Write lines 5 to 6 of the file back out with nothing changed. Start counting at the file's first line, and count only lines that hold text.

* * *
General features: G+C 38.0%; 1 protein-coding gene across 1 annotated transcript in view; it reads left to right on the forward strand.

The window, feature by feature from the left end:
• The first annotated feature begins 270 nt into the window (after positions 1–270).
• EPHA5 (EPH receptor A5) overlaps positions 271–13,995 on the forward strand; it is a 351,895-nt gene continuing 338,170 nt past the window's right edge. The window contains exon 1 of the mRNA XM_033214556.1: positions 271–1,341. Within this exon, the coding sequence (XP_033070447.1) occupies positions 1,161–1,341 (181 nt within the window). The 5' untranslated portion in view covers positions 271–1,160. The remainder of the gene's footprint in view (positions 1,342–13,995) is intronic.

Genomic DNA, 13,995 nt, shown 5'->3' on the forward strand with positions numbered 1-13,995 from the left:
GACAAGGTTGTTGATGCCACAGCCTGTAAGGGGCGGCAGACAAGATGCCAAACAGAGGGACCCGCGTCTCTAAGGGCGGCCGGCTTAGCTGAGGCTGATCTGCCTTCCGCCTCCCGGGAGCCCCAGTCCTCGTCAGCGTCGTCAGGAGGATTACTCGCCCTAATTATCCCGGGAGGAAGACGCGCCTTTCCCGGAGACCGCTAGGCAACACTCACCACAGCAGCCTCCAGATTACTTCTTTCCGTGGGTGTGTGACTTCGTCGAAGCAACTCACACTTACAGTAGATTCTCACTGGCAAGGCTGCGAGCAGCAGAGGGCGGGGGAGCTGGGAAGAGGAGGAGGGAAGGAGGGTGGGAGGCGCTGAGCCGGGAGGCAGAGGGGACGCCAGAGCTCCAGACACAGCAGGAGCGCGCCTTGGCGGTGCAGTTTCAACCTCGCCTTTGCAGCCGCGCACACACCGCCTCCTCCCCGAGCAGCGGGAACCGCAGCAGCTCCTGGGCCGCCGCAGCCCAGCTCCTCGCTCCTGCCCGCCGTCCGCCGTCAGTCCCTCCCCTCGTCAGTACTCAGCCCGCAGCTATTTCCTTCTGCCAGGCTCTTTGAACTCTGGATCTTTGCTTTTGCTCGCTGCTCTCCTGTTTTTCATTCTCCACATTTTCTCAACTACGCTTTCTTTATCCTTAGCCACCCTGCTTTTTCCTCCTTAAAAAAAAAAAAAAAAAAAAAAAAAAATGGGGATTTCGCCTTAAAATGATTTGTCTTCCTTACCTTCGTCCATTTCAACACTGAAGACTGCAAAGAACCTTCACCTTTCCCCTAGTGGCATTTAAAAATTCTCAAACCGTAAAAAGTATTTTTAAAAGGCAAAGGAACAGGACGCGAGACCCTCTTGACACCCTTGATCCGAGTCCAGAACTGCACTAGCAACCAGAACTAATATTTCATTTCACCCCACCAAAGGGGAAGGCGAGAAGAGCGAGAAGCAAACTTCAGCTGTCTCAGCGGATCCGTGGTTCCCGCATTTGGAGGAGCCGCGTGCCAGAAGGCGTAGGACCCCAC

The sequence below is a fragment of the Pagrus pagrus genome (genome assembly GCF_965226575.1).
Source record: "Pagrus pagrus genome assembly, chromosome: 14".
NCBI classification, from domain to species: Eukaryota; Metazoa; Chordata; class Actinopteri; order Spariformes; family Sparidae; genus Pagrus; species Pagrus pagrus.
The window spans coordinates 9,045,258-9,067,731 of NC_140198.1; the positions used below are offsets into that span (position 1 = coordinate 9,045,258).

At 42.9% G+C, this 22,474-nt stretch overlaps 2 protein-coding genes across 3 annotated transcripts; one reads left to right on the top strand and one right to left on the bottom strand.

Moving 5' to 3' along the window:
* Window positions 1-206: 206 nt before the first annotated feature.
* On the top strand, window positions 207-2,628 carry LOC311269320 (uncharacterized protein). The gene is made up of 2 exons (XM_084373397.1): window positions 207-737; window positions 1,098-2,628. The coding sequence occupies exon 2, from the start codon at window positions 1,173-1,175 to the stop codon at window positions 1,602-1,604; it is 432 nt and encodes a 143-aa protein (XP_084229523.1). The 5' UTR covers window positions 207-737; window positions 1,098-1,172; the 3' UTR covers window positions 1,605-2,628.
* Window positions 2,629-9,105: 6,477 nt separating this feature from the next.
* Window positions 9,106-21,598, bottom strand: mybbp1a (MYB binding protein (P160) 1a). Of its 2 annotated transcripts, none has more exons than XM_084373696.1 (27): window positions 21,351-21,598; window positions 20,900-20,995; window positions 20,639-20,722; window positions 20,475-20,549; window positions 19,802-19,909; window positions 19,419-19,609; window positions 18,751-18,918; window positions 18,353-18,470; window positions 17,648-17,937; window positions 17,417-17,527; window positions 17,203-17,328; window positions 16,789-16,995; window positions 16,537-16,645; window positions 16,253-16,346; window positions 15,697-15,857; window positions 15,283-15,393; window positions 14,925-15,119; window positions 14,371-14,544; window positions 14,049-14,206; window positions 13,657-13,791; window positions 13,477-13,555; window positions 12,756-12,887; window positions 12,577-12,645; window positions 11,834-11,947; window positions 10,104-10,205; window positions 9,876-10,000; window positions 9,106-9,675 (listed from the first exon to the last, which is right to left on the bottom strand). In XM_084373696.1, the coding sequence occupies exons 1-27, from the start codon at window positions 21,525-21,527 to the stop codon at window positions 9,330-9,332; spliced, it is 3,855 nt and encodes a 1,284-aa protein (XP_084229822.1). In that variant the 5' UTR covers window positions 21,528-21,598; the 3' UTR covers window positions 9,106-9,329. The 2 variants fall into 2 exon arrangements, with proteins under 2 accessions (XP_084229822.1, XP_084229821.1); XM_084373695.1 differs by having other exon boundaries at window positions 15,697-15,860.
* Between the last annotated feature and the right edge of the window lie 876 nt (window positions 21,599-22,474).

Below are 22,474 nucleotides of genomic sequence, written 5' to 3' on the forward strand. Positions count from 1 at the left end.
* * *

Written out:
Genomic DNA, 13,995 nt, shown 5'->3' on the forward strand with positions numbered 1-13,995 from the left:
GACAAGGTTGTTGATGCCACAGCCTGTAAGGGGCGGCAGACAAGATGCCAAACAGAGGGACCCGCGTCTCTAAGGGCGGCCGGCTTAGCTGAGGCTGATCTGCCTTCCGCCTCCCGGGAGCCCCAGTCCTCGTCAGCGTCGTCAGGAGGATTACTCGCCCTAATTATCCCGGGAGGAAGACGCGCCTTTCCCGGAGACCGCTAGGCAACACTCACCACAGCAGCCTCCAGATTACTTCTTTCCGTGGGTGTGTGACTTCGTCGAAGCAACTCACACTTACAGTAGATTCTCACTGGCAAGGCTGCGAGCAGCAGAGGGCGGGGGAGCTGGGAAGAGGAGGAGGGAAGGAGGGTGGGAGGCGCTGAGCCGGGAGGCAGAGGGGACGCCAGAGCTCCAGACACAGCAGGAGCGCGCCTTGGCGGTGCAGTTTCAACCTCGCCTTTGCAGCCGCGCACACACCGCCTCCTCCCCGAGCAGCGGGAACCGCAGCAGCTCCTGGGCCGCCGCAGCCCAGCTCCTCGCTCCTGCCCGCCGTCCGCCGTCAGTCCCTCCCCTCGTCAGTACTCAGCCCGCAGCTATTTCCTTCTGCCAGGCTCTTTGAACTCTGGATCTTTGCTTTTGCTCGCTGCTCTCCTGTTTTTCATTCTCCACATTTTCTCAACTACGCTTTCTTTATCCTTAGCCACCCTGCTTTTTCCTCCTTAAAAAAAAAAAAAAAAAAAAAAAAAAATGGGGATTTCGCCTTAAAATGATTTGTCTTCCTTACCTTCGTCCATTTCAACACTGAAGACTGCAAAGAACCTTCACCTTTCCCCTAGTGGCATTTAAAAATTCTCAAACCGTAAAAAGTATTTTTAAAAGGCAAAGGAACAGGACGCGAGACCCTCTTGACACCCTTGATCCGAGTCCAGAACTGCACTAGCAACCAGAACTAATATTTCATTTCACCCCACCAAAGGGGAAGGCGAGAAGAGCGAGAAGCAAACTTCAGCTGTCTCAGCGGATCCGTGGTTCCCGCATTTGGAGGAGCCGCGTGCCAGAAGGCGTAGGACCCCAC